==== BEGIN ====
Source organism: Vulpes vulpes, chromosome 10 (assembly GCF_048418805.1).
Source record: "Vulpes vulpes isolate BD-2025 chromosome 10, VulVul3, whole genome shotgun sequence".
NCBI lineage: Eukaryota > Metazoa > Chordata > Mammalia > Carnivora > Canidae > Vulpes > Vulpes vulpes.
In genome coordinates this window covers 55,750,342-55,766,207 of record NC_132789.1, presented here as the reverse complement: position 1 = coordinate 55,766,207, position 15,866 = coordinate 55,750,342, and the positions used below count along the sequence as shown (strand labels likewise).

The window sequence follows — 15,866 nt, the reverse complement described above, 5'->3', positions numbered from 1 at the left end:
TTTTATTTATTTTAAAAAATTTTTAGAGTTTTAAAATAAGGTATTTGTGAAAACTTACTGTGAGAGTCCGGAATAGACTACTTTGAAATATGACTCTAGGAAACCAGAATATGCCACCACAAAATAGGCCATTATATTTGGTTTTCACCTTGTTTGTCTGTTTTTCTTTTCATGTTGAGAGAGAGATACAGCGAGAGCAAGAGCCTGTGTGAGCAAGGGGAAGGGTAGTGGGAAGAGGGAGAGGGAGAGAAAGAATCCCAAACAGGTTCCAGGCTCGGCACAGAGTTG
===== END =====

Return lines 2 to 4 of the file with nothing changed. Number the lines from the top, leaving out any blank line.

Source record: "Vulpes vulpes isolate BD-2025 chromosome 10, VulVul3, whole genome shotgun sequence".
NCBI lineage: Eukaryota > Metazoa > Chordata > Mammalia > Carnivora > Canidae > Vulpes > Vulpes vulpes.
In genome coordinates this window covers 55,750,342-55,766,207 of record NC_132789.1, presented here as the reverse complement: position 1 = coordinate 55,766,207, position 15,866 = coordinate 55,750,342, and the positions used below count along the sequence as shown (strand labels likewise).